But we also like to have fun with our knowledge. So annually, we get together to view some of the newly pre-released Super Bowl ads and this year was no different. Our experts grabbed the popcorn and sat down to enjoy some funny, witty, and (hopefully) diverse commercials over a Zoom lunch, with plans to banter about the various spots. Which commercials would best resonate with today’s growing multicultural audience?
One of the first things we collectively noticed was the great amount of teaser ads. There was no shortage of commercials that gave us hints, but by design, didn’t quite explain the premise or concept.
We also observed that many of the brands went the route of using lesser-known celebrities, or those well beyond their prime. One ad featured Aidan Hutchinson (a pretty good football player, but not super well-known), while another starred Ozzy Osbourne (a superstar in his day, but probably not very-well known among millennials and Gen Zers).
Disappointedly, there weren’t many commercials that featured diversity across race and ethnicity. Even diversity in terms of sexuality and gender was lacking.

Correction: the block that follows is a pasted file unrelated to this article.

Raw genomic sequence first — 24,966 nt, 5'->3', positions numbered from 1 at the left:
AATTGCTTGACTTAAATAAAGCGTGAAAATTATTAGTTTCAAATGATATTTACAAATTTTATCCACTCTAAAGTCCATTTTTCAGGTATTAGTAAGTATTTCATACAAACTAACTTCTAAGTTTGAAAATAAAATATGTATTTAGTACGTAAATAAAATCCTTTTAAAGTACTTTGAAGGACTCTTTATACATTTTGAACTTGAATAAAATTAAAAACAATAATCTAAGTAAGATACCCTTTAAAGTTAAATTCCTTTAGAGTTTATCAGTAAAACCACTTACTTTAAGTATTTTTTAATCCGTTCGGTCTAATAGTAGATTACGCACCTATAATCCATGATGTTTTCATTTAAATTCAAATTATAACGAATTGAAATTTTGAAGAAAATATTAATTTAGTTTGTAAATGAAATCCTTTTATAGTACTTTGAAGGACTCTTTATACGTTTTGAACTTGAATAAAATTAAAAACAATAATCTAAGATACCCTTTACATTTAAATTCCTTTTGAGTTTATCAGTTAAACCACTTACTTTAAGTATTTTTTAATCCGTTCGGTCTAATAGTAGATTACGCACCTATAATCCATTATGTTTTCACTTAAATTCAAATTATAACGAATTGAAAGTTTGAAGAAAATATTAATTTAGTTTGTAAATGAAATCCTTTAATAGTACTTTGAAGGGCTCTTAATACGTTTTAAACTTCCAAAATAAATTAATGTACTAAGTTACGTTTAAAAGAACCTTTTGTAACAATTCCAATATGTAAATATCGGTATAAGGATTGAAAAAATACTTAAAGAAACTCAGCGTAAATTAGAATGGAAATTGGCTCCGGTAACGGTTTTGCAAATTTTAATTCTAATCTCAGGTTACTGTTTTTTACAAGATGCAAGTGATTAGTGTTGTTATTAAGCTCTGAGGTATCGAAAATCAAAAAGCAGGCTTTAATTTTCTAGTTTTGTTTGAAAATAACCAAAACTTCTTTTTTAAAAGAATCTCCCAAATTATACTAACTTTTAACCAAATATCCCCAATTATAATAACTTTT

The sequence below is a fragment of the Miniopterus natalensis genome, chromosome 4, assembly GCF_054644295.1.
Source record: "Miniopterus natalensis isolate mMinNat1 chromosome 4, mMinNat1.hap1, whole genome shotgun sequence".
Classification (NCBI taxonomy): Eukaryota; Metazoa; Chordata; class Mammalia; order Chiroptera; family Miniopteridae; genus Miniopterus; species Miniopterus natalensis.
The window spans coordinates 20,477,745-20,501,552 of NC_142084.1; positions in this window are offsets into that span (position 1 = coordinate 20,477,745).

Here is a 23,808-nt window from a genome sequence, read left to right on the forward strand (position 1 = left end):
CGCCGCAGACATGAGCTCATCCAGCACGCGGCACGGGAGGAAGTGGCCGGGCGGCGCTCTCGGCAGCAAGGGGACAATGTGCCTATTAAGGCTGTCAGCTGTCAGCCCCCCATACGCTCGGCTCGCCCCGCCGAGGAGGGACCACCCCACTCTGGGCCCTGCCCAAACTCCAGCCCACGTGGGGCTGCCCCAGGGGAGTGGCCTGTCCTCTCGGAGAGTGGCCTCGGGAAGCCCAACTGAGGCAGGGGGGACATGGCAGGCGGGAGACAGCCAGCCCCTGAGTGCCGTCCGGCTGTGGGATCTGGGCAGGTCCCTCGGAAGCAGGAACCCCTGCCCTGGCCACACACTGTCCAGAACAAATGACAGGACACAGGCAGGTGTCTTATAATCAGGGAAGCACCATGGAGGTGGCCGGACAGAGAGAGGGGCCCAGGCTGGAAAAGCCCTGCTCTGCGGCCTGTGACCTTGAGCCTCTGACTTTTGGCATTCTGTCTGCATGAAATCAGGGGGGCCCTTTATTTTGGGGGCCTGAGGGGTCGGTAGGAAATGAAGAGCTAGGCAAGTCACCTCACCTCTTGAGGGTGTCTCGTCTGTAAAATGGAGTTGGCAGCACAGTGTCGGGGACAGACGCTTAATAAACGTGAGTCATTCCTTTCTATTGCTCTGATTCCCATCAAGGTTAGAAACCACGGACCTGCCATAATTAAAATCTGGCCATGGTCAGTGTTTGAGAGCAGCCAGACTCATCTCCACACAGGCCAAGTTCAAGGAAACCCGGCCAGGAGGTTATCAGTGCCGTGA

A good amount of the spots made an attempt to lean into humor, while more than a few were rather bewildering.
The first ad we reviewed was one for Booking.com.
Director of Cultural Insights, Katya Skogen thought the brand made an excellent selection in going with Melissa McCarthy as the spokesperson.
“Her unapologetically confident embrace of self-care through indulgence is so disarming and oh-so on-brand for her. This is the essence of taking care of her own needs and on her own terms. And we see this attitude really resonate with so many women in our own research. Melissa’s enterprising and self-assured tone is particularly salient for Gen X consumers, the forgotten generation which, despite being in its prime earning (and spending) years, continues to fly under the radar in much of the cultural conversation.”
Skogen also enjoyed the gender role reversal displayed in the ad.